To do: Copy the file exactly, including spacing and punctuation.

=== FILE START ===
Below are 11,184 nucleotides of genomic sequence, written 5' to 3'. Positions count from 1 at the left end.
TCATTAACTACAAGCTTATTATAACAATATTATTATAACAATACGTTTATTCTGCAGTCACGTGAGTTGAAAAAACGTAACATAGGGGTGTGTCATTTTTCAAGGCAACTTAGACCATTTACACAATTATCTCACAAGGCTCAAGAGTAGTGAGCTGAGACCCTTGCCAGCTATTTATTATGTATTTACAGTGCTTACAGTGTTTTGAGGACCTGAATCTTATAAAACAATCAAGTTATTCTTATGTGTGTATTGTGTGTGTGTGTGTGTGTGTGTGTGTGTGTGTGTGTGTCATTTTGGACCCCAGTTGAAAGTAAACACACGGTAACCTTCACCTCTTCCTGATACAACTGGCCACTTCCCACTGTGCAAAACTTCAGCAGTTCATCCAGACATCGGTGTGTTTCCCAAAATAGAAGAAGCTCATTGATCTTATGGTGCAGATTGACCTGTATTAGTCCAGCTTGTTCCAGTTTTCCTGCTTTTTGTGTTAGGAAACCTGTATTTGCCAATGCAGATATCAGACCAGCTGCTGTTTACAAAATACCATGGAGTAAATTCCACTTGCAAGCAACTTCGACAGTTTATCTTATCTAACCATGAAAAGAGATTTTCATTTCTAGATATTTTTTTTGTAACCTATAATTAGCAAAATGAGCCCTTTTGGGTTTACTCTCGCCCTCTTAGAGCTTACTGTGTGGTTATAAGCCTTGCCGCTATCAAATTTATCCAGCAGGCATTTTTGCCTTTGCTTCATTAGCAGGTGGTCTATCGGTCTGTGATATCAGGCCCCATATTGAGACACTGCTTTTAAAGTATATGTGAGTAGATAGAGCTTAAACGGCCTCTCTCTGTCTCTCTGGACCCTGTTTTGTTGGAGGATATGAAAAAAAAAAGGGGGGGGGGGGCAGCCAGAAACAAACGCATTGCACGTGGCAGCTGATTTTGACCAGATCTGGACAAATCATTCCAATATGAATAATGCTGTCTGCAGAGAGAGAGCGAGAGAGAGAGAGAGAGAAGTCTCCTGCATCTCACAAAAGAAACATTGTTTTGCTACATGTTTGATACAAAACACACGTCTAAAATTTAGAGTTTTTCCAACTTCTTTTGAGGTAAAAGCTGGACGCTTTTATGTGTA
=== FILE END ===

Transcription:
Below are 11,184 nucleotides of genomic sequence, written 5' to 3'. Positions count from 1 at the left end.
TCATTAACTACAAGCTTATTATAACAATATTATTATAACAATACGTTTATTCTGCAGTCACGTGAGTTGAAAAAACGTAACATAGGGGTGTGTCATTTTTCAAGGCAACTTAGACCATTTACACAATTATCTCACAAGGCTCAAGAGTAGTGAGCTGAGACCCTTGCCAGCTATTTATTATGTATTTACAGTGCTTACAGTGTTTTGAGGACCTGAATCTTATAAAACAATCAAGTTATTCTTATGTGTGTATTGTGTGTGTGTGTGTGTGTGTGTGTGTGTGTGTGTGTGTCATTTTGGACCCCAGTTGAAAGTAAACACACGGTAACCTTCACCTCTTCCTGATACAACTGGCCACTTCCCACTGTGCAAAACTTCAGCAGTTCATCCAGACATCGGTGTGTTTCCCAAAATAGAAGAAGCTCATTGATCTTATGGTGCAGATTGACCTGTATTAGTCCAGCTTGTTCCAGTTTTCCTGCTTTTTGTGTTAGGAAACCTGTATTTGCCAATGCAGATATCAGACCAGCTGCTGTTTACAAAATACCATGGAGTAAATTCCACTTGCAAGCAACTTCGACAGTTTATCTTATCTAACCATGAAAAGAGATTTTCATTTCTAGATATTTTTTTTGTAACCTATAATTAGCAAAATGAGCCCTTTTGGGTTTACTCTCGCCCTCTTAGAGCTTACTGTGTGGTTATAAGCCTTGCCGCTATCAAATTTATCCAGCAGGCATTTTTGCCTTTGCTTCATTAGCAGGTGGTCTATCGGTCTGTGATATCAGGCCCCATATTGAGACACTGCTTTTAAAGTATATGTGAGTAGATAGAGCTTAAACGGCCTCTCTCTGTCTCTCTGGACCCTGTTTTGTTGGAGGATATGAAAAAAAAAAGGGGGGGGGGGGCAGCCAGAAACAAACGCATTGCACGTGGCAGCTGATTTTGACCAGATCTGGACAAATCATTCCAATATGAATAATGCTGTCTGCAGAGAGAGAGCGAGAGAGAGAGAGAGAGAAGTCTCCTGCATCTCACAAAAGAAACATTGTTTTGCTACATGTTTGATACAAAACACACGTCTAAAATTTAGAGTTTTTCCAACTTCTTTTGAGGTAAAAGCTGGACGCTTTTATGTGTA